by John Banville
Knopf, 368 pp., $25.00
John Banville occupies a very definite and indeed almost unique place among contemporary novelists. He is not fashionable. Indeed he disregards fashion, even the extent to which most novelists, however independent in their natures and talents, keep an eye on what is “in” or “out,” and are often insensibly influenced by this awareness. He shows no interest in discovering in his fiction who he “really is”; nor does he consciously explore the predicament of a class or a society. Social indignation, or powerful statements about the inner life, are not for him: nor is the fantasy projection of the self that goes with magic realism.
Instead he has thoroughly learned what Henry James called “the Lesson of Balzac.” It was a lesson which James himself mastered, and used with the greatest skill. The novelist, like the scientist, picks his theme, and lets nothing about it be lost upon him. He explores it coolly but imaginatively, without recourse to plotting devices or adventitious effect. The subject may be the natural history of a murder, as in Banville’s The Book of Evidence. It might be the history and implications of a scientific mind and its theory, as with the biographical novel Kepler, themes further taken up in The Newton Letter and in Doctor Copernicus. It might be an oblique study of the world of mythology and belief, as in Mefisto, and in Banville’s recent novel, Athena. Banville is above all a learned novelist, who bears his learning lightly.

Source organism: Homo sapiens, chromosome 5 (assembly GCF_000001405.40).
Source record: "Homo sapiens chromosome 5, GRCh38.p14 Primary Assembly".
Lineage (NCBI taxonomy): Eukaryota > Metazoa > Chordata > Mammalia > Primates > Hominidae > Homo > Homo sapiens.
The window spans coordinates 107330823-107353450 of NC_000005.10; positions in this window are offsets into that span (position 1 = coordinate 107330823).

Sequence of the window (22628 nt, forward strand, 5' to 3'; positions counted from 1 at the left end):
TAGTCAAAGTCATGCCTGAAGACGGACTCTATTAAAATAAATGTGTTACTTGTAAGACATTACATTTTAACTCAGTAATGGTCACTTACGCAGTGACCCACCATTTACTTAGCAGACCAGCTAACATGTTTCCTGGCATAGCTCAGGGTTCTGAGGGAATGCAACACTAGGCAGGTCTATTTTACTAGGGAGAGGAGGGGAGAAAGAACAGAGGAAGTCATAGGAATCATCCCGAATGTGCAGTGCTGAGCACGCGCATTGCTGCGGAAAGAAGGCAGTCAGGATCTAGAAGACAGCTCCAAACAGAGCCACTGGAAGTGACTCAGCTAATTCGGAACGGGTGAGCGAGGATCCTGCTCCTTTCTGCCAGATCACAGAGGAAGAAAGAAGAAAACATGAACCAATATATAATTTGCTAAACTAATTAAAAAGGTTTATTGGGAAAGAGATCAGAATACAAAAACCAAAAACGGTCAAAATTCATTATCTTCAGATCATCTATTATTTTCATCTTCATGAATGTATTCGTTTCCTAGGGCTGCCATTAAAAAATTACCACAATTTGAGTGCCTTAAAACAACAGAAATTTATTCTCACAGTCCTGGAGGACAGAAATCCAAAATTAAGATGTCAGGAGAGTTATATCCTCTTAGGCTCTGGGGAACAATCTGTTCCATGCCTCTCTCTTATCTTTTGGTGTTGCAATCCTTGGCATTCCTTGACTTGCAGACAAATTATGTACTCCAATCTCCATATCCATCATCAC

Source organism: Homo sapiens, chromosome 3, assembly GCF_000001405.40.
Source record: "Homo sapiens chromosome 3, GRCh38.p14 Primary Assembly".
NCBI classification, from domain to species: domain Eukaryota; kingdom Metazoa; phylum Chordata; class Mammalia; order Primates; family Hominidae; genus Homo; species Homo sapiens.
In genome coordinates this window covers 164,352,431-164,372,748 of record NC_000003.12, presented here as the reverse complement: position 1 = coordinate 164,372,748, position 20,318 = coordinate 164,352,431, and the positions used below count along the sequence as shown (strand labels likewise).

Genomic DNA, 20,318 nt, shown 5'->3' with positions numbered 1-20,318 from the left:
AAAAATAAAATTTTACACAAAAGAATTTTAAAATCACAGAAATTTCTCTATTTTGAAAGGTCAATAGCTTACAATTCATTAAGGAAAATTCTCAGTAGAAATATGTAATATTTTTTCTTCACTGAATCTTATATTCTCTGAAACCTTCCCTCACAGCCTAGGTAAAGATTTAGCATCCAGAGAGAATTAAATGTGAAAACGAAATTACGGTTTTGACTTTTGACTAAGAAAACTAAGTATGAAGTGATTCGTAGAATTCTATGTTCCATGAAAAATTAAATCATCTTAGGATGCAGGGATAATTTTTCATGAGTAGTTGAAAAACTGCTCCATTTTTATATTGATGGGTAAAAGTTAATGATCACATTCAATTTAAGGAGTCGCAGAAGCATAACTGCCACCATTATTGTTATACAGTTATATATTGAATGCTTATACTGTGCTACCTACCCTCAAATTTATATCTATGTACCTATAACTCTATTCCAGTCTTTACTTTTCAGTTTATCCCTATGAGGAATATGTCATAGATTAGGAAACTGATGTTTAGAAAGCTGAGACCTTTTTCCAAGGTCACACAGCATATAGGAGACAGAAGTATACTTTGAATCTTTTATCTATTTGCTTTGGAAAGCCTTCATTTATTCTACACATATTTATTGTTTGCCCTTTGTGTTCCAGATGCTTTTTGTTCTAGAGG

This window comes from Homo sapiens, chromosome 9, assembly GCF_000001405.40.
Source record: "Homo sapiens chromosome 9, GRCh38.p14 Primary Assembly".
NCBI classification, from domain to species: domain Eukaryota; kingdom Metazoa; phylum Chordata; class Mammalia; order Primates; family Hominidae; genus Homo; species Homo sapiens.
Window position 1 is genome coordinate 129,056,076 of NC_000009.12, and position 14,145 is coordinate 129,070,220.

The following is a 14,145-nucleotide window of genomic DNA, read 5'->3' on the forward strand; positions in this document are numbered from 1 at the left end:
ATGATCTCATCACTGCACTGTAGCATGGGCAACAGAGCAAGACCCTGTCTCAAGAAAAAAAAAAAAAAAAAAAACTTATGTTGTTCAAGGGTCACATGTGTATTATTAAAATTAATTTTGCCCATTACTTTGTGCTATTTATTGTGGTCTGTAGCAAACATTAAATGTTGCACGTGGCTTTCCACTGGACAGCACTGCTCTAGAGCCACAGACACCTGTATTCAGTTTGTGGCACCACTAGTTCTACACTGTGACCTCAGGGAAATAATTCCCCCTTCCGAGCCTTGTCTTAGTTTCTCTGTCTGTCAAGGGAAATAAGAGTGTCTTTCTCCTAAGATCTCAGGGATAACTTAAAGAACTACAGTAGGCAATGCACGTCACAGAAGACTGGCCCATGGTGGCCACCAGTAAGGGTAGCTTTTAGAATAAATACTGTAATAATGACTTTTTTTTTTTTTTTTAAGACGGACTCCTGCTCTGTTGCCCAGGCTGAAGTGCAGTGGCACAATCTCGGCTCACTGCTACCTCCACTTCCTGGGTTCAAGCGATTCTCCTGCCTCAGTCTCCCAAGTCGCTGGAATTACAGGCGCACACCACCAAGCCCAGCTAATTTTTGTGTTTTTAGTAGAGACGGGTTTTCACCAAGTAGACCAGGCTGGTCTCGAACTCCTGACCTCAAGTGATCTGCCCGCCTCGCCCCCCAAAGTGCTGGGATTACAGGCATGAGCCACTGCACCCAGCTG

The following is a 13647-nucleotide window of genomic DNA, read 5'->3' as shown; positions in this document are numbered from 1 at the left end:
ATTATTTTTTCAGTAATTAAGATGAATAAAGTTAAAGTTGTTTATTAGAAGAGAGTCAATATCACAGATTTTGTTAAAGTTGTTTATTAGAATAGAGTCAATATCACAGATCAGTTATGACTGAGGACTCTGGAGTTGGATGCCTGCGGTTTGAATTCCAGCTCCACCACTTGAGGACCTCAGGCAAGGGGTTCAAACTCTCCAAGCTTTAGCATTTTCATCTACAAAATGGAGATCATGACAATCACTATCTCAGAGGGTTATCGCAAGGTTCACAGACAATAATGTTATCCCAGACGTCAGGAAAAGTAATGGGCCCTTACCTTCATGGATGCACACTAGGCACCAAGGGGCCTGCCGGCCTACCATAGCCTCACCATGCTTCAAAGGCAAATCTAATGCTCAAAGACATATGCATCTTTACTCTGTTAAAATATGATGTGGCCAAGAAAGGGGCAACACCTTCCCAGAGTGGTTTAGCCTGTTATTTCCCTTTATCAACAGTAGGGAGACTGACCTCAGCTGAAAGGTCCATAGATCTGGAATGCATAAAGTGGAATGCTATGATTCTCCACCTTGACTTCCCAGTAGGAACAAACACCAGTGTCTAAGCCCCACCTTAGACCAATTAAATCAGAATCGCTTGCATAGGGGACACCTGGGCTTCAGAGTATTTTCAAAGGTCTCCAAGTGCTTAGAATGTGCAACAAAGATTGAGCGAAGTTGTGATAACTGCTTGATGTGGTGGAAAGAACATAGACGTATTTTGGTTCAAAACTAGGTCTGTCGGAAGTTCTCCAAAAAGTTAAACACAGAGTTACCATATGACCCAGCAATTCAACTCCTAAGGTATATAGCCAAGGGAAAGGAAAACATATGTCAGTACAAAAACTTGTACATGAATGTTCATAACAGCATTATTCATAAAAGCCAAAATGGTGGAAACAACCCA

His new novel, The Untouchable, takes as its theme the psychology and the natural history of treachery and the treacherous person. In one sense such a subject may seem to belong to the past: since the collapse of the Soviet Union the role of the master spy has been greatly diminished, perhaps even abolished; and with it has gone the fascination the public once felt about such men and their activities. But this does not deter Banville, just as it would not have deterred Henry James. This challenging theme has its own interest, irrespective of its immediate or contemporary relevance: with such a subject men’s motives, their personalities, obsessions, and hidden desires, have a timeless quality. The field in which the classic traitors once operated deserves to be chronicled and comprehended by the imagination, as Balzac once chronicled the corruptions of French society, or Scott the mind and heart of historic legend. The novelist can work in a medium more intuitive than that of the historian, giving his personae from the past a view of their own actions, and a voice of their own.
The past in this novel is not far away, but in our time even the immediate achieves its own kind of distance very quickly. The once-famous traitors—Burgess and Maclean, Philby and Blunt—are already historic figures. It is the last of them that Banville takes as his “hero,” making him the annalist of his own downfall and compiler of the memoir he wishes in his last …